A senior employee at a for-profit immigrant detention center in Nevada was active on the neo-Nazi site Iron March and aspired to establish a white nationalist chapter in his area.
Travis Frey, 31, is currently employed as a captain at the Nevada Southern Detention Center, which is run by private prison behemoth CoreCivic and contracted with ICE.
Frey joined Iron March in 2013, and posted at least a dozen times between 2016 and 2017 while he was working as head of security at a CoreCivic jail in Indianapolis, which was also authorized to house detainees on behalf of ICE.
The archives of the now-defunct website were leaked online in November, offering a glimpse into the early organizational efforts driving the modern, international white nationalist movement. The foundations of violent neo-Nazi groups such as Atomwaffen were established in Iron March chats, and white nationalist leaders like Matthew Heimbach have said they were radicalized by the time they spent on the site.
On Iron March, Frey used the screen name “In Hoc Signo Vinces,” a Latin phrase that’s used by military outfits around the world, and by universities, and was the title of the American Nazi Party’s manifesto. VICE News was able to identify Frey, who served in the Marines between 2006 and 2008, through some of the personal information he provided on Iron March, including his personal email address, phone number, birthday, and place of residence at the time he was writing on Iron March (which was Carmel, Indiana).
In one automate your posting from November 2016, Frey wrote that “any ‘man’ who gets that upset about ‘virulent racism’ couldn’t knock out a tooth even if I tied my hands behind my back.”
“Deep down no one really gives a shit about racism,” Frey wrote. “This is just empty signaling from this faggot.” (It’s unclear what or who he’s referring to.)
In another automate your posting that month, he wrote that he’s long believed that the “heads of world governments and the entertainment industry are under Satanic influences.”
“Dark, dark shit goes on in the corridors of power and these rats need to be purged from their nests,” Frey wrote.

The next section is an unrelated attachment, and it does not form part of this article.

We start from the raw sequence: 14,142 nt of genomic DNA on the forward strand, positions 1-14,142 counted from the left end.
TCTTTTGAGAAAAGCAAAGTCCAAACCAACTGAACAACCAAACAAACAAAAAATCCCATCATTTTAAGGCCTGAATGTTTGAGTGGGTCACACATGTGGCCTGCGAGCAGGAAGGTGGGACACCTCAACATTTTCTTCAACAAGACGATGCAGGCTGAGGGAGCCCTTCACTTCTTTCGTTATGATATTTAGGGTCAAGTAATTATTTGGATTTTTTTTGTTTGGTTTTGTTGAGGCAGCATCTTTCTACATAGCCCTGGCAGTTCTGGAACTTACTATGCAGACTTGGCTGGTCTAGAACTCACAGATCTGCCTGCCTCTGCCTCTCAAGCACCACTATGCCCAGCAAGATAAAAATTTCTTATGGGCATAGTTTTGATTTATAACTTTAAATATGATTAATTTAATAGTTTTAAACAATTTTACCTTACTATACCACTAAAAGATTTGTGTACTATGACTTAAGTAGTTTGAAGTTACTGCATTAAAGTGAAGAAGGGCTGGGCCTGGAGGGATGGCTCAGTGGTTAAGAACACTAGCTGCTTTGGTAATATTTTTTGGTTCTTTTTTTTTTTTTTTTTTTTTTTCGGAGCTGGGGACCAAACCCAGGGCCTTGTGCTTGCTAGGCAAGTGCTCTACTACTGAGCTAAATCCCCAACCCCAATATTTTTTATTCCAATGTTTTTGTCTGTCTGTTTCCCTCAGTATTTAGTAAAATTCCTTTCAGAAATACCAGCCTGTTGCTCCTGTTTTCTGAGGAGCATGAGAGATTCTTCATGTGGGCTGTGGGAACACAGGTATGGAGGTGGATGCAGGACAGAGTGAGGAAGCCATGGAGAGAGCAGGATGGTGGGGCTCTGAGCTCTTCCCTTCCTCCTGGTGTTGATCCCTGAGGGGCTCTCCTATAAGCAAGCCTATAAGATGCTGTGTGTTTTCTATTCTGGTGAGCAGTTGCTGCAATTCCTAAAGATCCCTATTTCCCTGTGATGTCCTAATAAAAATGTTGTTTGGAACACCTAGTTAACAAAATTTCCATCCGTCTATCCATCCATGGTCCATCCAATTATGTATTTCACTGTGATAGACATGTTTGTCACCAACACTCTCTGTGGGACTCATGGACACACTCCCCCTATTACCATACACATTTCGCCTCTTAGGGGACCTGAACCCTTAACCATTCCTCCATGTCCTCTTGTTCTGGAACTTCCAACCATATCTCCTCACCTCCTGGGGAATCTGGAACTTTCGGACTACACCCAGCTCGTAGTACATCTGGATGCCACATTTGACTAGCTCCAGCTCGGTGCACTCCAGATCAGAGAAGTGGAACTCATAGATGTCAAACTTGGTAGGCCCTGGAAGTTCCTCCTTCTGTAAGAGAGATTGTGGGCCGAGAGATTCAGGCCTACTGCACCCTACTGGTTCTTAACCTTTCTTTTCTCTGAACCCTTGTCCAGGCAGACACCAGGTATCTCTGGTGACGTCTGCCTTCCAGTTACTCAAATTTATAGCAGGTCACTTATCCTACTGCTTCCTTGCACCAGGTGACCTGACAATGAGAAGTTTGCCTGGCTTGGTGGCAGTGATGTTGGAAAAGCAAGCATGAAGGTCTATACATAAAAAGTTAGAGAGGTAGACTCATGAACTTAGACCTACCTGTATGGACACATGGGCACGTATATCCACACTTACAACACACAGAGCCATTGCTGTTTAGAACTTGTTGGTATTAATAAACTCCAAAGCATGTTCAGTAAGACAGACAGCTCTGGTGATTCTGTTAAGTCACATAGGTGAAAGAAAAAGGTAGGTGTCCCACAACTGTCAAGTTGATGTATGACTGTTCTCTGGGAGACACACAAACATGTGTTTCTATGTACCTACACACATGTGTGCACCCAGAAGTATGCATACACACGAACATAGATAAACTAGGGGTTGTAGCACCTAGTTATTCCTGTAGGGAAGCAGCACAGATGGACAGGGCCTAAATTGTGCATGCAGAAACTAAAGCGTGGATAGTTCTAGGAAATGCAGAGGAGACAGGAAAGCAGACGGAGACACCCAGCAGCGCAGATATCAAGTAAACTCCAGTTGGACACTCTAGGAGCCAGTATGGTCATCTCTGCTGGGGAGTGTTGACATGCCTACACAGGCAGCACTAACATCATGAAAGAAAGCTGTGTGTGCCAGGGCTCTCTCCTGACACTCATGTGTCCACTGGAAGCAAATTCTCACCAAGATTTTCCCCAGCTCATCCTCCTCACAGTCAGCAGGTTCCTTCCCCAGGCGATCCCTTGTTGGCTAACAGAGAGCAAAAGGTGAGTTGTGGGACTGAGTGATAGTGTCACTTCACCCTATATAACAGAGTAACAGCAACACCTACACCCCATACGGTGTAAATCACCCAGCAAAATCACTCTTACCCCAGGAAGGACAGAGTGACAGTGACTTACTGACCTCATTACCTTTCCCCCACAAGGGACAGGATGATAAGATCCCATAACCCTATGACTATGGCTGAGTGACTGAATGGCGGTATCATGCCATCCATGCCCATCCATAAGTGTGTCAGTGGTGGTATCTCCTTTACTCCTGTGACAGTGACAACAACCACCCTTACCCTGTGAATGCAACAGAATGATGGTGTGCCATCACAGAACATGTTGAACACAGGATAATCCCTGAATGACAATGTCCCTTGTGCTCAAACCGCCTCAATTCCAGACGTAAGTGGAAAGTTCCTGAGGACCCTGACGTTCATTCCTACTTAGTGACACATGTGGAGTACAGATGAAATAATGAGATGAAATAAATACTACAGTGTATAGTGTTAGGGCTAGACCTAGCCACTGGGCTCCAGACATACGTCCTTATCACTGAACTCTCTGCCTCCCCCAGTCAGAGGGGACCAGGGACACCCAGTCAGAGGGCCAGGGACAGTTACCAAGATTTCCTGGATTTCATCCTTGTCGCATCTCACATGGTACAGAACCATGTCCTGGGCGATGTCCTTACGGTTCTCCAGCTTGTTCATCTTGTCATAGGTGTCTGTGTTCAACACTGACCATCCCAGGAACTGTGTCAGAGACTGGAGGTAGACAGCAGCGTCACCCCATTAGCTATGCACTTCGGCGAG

Frey’s participation on Iron March and self-identification as a “fascist” in his profile raises questions about his tenure while holding a position of authority over the lives of vulnerable populations, including migrants, who are often people of color.
Allegations of racism have long plagued correctional institutions across the country, from guards appearing in mock Klan attire in at least six states in the late 1990s, to employees associating with extremist groups online. Just last week, West Virginia’s governor announced that he’d fired over 30 corrections officer trainees for performing a Nazi salute in a group photograph.
The Nevada Southern Detention Center, where Frey has worked since at least 2018, according to a now-deleted LinkedIn page, is located in Pahrump, 62 miles west of Las Vegas, and is contracted with ICE and U.S. Marshals. The facility has an average daily population of 189, and according to a Marshall Project investigation from last year, violent federal inmates are housed among ICE immigrant detainees. CoreCivic is one of the biggest private corrections companies in the country.
In June 2017, Frey started putting out feelers about joining the ranks of the Traditionalist Workers Party (TWP), which was run by Heimbach before its demise and was a key player in the violent Unite the Right rally in Charlottesville in 2017. “I am interested in helping build the Indiana TWP,” Frey wrote. “Let me know what is needed.”
A user with the screen name Cr4ck3r replied, asking Frey where he lives and how old he is. “I’m trying to find all the NS [National Socialist] guys in Indiana to get together for a meet and greet,” he replied. When Frey replied saying he was 29, Cr4ck3r asked whether he’s already a member of TWP, and whether he wanted to meet up for a beer.
“I am not a member” Frey replied. “I did reach [out] to them to inquire about membership, but I haven’t heard anything back yet. I messaged the TWP FB page and haven’t heard anything back. I also emailed them.”
It’s not clear from that interaction how involved Frey got into the white nationalist movement or whether he still harbors those views. We were able to briefly reach him by phone at the Nevada Southern Detention Center, but he hung up the call. He also disabled the LinkedIn pages used to identify him after VICE News emailed him asking for comment last week.
VICE News also reached out to CoreCivic and ICE seeking comment, but we didn’t hear back by the time of publication.
Cover: A Google Maps satellite image of Nevada Southern Detention Center.